Celebrating Father's Day: Here's to the Nurses Who Take Care of Our Dads
Father’s Day is just around the corner, and all of us here at NursingCE hope you’ve taken the time to do something special for your fathers, whether that be planning a special dinner, buying tickets to some concert or sports game, or giving them an old-fashioned, utilitarian gift. Father’s Day is for celebrating the fathers who have worked hard their entire lives to provide for their children and their wives, for the fathers who have tried their best to connect with their children, for those whose fathers did not stick around and had to be their own father figures, for those who filled that role without expecting to, and so on.
I had a friend in high school, who, for the sake of this blog post, I will call Evan. Evan loved his father to pieces. He thought his father was the perfect family man who taught him everything that he knew, whether it was horse-riding or managing school or dating. He characterized his father as patient, intelligible, and caring, and he was so sure that without his father’s guidance and efforts, he would not be half the person that he was. The thought of losing him always brought tears to my friend’s eyes, and I think that this was because there was a point in his life where he did almost lose his father.
When Evan was in middle school, his father was diagnosed with leukemia. When Evan was telling me this story, he told me that he didn’t really understand what was going on, but that he knew something bad was happening. The only time he ever saw his father cry was when his father had to tell him he might pass, and after visiting hours were over, some sweet and patient nurses led Evan back to his mother, consoling him, telling him that things would be alright, trying to keep him hopeful because everybody was really trying their best to make sure that things would turn out okay. The medical professionals in the hospital were Evan’s dad was being cared for eventually helped him beat cancer, and the nurses there made sure he did it in the highest spirits possible. They played board games with Evan and his father, engaged in meaningful conversation with them, brought Evan his favorite snacks if they could. They tried to let Evan know that they were there for him, that this thing that was happening was serious, but nothing that he couldn’t handle as young as he was.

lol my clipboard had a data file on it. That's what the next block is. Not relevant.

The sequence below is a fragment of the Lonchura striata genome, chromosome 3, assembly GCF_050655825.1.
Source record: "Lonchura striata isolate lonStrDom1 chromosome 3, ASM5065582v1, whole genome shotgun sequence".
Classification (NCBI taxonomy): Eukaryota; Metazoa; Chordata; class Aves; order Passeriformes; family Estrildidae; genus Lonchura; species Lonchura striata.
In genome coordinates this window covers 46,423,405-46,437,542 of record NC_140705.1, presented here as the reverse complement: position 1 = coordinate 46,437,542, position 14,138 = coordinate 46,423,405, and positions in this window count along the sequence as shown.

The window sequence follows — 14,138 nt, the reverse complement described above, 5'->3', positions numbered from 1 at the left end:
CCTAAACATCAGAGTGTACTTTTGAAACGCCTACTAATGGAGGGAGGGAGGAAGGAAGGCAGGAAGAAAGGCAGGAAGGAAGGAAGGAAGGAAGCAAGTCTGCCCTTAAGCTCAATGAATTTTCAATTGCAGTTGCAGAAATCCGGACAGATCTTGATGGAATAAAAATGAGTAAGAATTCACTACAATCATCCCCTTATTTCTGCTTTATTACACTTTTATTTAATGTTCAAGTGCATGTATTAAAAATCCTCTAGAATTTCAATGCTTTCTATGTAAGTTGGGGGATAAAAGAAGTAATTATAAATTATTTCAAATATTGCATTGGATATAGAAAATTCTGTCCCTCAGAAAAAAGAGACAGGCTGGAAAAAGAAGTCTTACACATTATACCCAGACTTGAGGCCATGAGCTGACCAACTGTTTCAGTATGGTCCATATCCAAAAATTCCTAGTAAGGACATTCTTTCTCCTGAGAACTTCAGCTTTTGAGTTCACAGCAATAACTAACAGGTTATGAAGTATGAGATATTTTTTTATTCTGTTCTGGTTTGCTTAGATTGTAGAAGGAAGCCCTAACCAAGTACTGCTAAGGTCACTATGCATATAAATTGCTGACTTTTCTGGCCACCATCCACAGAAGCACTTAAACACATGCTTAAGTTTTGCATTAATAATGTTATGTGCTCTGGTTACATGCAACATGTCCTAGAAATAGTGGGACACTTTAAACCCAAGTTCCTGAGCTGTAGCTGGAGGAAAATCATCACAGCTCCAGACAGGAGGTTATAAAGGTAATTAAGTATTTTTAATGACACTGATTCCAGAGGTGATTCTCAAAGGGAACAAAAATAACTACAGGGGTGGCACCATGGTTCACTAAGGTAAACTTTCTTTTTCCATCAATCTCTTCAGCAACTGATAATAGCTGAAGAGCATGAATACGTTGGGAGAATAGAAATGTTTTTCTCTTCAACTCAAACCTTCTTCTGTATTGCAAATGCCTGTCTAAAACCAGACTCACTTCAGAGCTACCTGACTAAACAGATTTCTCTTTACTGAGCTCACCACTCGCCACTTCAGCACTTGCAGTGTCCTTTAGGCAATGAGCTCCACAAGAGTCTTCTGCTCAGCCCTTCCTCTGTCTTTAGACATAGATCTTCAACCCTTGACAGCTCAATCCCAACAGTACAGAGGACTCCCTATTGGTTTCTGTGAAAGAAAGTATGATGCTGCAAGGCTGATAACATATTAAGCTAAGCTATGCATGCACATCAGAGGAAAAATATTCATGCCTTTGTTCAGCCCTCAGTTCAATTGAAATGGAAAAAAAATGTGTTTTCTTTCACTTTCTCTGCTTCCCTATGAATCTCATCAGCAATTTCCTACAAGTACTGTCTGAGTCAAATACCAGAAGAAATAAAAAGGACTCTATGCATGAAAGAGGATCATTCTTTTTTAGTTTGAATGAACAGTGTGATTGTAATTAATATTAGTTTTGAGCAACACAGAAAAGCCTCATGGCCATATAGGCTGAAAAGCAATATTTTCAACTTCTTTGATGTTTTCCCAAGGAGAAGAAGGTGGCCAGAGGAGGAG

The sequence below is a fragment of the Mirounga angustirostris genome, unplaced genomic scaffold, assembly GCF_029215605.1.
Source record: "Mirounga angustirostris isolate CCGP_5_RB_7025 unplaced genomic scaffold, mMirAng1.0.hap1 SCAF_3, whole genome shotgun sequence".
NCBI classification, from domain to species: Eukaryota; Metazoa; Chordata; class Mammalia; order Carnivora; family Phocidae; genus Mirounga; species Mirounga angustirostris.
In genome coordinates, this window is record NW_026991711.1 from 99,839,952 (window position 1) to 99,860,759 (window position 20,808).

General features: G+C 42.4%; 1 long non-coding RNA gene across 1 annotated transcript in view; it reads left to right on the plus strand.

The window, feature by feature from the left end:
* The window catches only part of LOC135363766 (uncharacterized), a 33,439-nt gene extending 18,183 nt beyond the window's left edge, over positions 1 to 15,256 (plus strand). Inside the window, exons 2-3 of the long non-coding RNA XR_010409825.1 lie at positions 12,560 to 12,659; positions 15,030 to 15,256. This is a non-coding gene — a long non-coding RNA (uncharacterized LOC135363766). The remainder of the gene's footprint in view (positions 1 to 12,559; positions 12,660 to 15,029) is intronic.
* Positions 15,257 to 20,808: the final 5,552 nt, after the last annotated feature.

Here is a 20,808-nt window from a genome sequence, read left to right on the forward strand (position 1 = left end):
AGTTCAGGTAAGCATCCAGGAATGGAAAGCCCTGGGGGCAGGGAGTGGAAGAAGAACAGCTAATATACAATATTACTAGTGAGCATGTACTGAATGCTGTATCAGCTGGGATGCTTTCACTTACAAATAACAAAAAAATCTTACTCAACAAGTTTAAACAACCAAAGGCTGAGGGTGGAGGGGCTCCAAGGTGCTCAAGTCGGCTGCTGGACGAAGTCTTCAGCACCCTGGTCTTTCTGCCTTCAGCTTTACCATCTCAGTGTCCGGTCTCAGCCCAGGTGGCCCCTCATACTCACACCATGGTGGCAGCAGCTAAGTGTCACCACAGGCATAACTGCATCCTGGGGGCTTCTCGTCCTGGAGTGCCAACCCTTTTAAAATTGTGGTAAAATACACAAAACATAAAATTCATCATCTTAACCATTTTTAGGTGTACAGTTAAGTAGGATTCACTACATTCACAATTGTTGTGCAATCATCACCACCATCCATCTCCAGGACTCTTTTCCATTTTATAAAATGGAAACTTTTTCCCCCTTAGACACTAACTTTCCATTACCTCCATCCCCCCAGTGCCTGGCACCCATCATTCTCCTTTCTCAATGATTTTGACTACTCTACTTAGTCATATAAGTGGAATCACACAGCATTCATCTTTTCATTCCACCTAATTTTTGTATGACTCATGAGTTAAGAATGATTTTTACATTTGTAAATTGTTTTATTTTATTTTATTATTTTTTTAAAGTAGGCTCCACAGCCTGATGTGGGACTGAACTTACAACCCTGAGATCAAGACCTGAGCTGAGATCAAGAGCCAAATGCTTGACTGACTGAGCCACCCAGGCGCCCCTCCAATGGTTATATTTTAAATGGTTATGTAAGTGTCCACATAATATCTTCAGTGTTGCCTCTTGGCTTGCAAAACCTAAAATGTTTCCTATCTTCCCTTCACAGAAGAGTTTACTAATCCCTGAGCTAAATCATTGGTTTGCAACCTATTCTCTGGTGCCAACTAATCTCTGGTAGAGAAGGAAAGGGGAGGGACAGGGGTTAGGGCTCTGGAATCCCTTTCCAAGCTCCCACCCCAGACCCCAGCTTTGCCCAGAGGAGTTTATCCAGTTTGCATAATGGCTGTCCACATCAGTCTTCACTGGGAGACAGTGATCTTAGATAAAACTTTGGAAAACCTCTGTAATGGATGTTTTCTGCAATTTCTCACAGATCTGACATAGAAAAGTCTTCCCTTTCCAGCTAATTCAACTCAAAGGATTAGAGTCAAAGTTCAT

Though doctors gave him more direct medical care, in truth, it was nurses who kept the morale of Evan’s entire family high, which, according to Evan and his father, was equally as important in the recovery process as the technical healthcare Evan’s father received. When talking about these formative years of his childhood, Evan never forgets to include how without those nurses, he imagines that he would not have his father now, and that he would not be as happy as he is today or be who he is today at all.
Even though Evan’s father has, for the most part, recovered, still now, about a decade later, he faces some health difficulties that affect him, causing Evan to worry about how much time he has left with his father. Everytime Evan’s father has to go in for a check-up, though, amazingly, the same nurses who were there when he was a child are still there now to do what they’ve always done: engage with Evan, his father, and his family in a way that made him feel as if they were not treating Evan’s father as simply a patient, but also a dad.
Evan talks of these nurses highly, sharing with me sometimes about how they’ve hugged him when times are hard, given his hand a squeeze when he needed an extra push, and made sure that he felt their support when he needed it most. Evan once told me that his favorite nurse, on the day they’d figure out his father would recover and be okay, pulled Evan out of the room, got on one knee, and held him by the shoulders. She said to him, “We are just as happy as you are,” and her smile was so genuine that Evan knew this fight had never been his family’s alone.
So once again, here’s to the fathers who have tried their best, to the fathers who did not expect to act as parental figures, and so on, but also, here’s to the nurses who have kept the spirits of our fathers high when they were at their lowest. Here’s to the nurses who work long shifts to make sure that our loved ones are okay while their loved ones are at home, and here’s to the nurses that invest themselves so much in their work that patients are not just patients, but people.
Thank you, truly, for all that you do.